COLUMBUS, Ohio, June 7, 2018 /PRNewswire-USNewswire/ -- Ohio nurses applaud the passage
House Bill 456 would give nurses the right to refuse overtime if they feel too fatigued to continue to provide safe patient care without fear of termination or licensure sanctions.
Fatigue can affect nurses' ability to deliver optimal patient care. Research demonstrates that fatigue causes an increased risk in errors, decline in memory, reduced ability to learn, and impaired mood and communication skills. Further, scientific evidence links long working hours to many health effects, including cardiovascular disease and cancer.
In 2011, the Joint Commission issued an alert that called for hospitals to intensify their efforts to monitor and address health care workers' risk for fatigue caused by extended shifts. Even after this alert, it is still common place in Ohio to mandate RNs to work beyond their regularly scheduled hours. This practice is used to staff health care facilities on a regular basis and leads to nurse fatigue and burnout.
"House Bill 456 is another step closer to positively impacting safe nurse staffing and consequently quality patient care in Ohio," stated ONA president, Brian J. Burger, MSN APRN AGACNP-BC CCRN.
"Nurses are professionals who are ethically-bound to assess their ability to care for their patients. If a nurse is too fatigued to provide the safe care his/her patient deserves, the nurse should have the right to refuse overtime without fear of discipline.
"Prioritizing safe nurse staffing benefits everyone: nurses, patients and healthcare facilities. Research points to dissatisfied patients, increased errors and higher patient readmissions when nurses are not safely staffed. Furthermore, nurse burnout increases with regular extended shifts, leading to costly nurse-turnover for healthcare facilities. The needs and safety of the patient and nurse need to be put first instead of trying to cut initial costs by using mandatory overtime to plug nurse staffing holes," continued President Burger.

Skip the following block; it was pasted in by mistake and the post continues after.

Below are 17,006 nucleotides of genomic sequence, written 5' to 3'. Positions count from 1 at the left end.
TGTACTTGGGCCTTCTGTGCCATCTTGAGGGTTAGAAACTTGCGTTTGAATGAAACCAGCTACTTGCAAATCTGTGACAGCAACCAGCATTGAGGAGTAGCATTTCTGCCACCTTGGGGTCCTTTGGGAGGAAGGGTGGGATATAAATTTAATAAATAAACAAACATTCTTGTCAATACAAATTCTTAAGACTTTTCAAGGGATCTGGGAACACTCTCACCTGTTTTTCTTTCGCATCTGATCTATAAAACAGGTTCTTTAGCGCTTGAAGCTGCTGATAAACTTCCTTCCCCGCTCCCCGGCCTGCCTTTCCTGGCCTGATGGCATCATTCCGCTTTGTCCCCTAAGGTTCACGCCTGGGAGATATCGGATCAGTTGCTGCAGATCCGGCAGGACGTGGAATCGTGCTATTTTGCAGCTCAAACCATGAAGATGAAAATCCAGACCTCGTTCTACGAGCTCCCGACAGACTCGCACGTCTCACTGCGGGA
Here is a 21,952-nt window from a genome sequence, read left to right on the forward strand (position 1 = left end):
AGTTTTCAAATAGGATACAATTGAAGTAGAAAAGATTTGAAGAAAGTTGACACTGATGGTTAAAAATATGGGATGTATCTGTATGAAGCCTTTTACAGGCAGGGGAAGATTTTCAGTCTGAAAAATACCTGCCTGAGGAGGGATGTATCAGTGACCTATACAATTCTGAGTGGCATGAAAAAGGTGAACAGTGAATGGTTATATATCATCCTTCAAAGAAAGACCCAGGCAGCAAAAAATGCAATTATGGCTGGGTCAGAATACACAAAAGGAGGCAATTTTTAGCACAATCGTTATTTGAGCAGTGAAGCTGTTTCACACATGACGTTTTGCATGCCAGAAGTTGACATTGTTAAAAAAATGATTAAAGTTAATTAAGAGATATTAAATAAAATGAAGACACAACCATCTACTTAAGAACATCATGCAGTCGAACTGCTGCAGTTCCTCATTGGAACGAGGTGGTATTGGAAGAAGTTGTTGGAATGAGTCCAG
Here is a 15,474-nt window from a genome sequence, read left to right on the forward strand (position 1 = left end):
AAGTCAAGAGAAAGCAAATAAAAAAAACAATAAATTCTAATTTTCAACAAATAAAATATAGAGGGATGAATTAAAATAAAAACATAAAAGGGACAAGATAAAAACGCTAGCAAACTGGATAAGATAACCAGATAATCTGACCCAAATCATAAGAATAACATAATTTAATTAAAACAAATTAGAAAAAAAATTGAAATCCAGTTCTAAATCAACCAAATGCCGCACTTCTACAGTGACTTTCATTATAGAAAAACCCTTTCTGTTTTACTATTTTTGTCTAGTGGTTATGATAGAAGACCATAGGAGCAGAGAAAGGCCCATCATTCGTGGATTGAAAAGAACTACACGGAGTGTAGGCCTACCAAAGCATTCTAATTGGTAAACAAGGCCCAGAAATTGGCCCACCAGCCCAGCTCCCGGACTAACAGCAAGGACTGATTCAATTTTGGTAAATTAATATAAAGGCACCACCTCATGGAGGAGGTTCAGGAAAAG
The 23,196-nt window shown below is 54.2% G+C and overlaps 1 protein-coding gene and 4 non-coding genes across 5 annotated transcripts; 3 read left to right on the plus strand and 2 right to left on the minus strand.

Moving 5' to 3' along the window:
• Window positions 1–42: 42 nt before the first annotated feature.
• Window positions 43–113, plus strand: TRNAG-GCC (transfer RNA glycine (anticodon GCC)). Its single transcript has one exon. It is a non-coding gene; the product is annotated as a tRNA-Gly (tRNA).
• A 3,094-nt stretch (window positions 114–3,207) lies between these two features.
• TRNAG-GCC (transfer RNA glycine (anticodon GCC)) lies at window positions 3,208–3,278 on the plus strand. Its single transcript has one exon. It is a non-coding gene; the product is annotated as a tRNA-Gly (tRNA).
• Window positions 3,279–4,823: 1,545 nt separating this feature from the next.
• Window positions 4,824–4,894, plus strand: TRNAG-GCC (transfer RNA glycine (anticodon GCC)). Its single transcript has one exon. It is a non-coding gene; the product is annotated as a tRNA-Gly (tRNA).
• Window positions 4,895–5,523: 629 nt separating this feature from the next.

Federal laws prohibit the amount of hours worked by pilots, train engineers and truck drivers because of the dangerous consequences of fatigue. Because there is a not a federal law protecting patients and nurses to this degree, 18 other states have passed laws prohibiting nurse mandatory overtime as a means to address hours worked by nurses. Those states include Alaska, California, Connecticut, Illinois, Maine, Maryland, Massachusetts, Minnesota, Missouri, New Hampshire, New Jersey, Oregon, Pennsylvania, Rhode Island, Texas, Washington and West Virginia.
"House Bill 456 stands up for Ohio's nurses, which play a crucial and influential role in the treatment of patients," said Rep. Sprague. "This bill makes patient safety the highest priority, and no one should have their nursing license or employment threatened for declining unscheduled overtime after a scheduled shift."
The Ohio Nurses Association helped pass the current RN Staffing Law in 2008 – the foundation to begin addressing Ohio's nurse staffing concerns. The staffing law requires hospitals to have nursing care committees who are tasked with creating, evaluating and adjusting the facility's nurse staffing plan.
ONA also helped pass a budget amendment in 2017 that requires hospitals submit their nurse staffing plans to the Ohio Department of Health to increase hospital transparency.
House Bill 456 will now be considered by the Ohio Senate.
"House Bill 456 is another much needed step in Ohio nurses' quest for safe nurse staffing and quality patient care," Burger stated.
About ONA: Formed in 1904, the Ohio Nurses Association is a powerful network of registered nurses who are committed to advancing nursing through education, political action and workplace advocacy. ONA is the leading voice of the approximately 190,000 professional registered nurses in Ohio. To become a member of the Ohio Nurses Association, visit www.ohnurses.org.
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SOURCE Ohio Nurses Association
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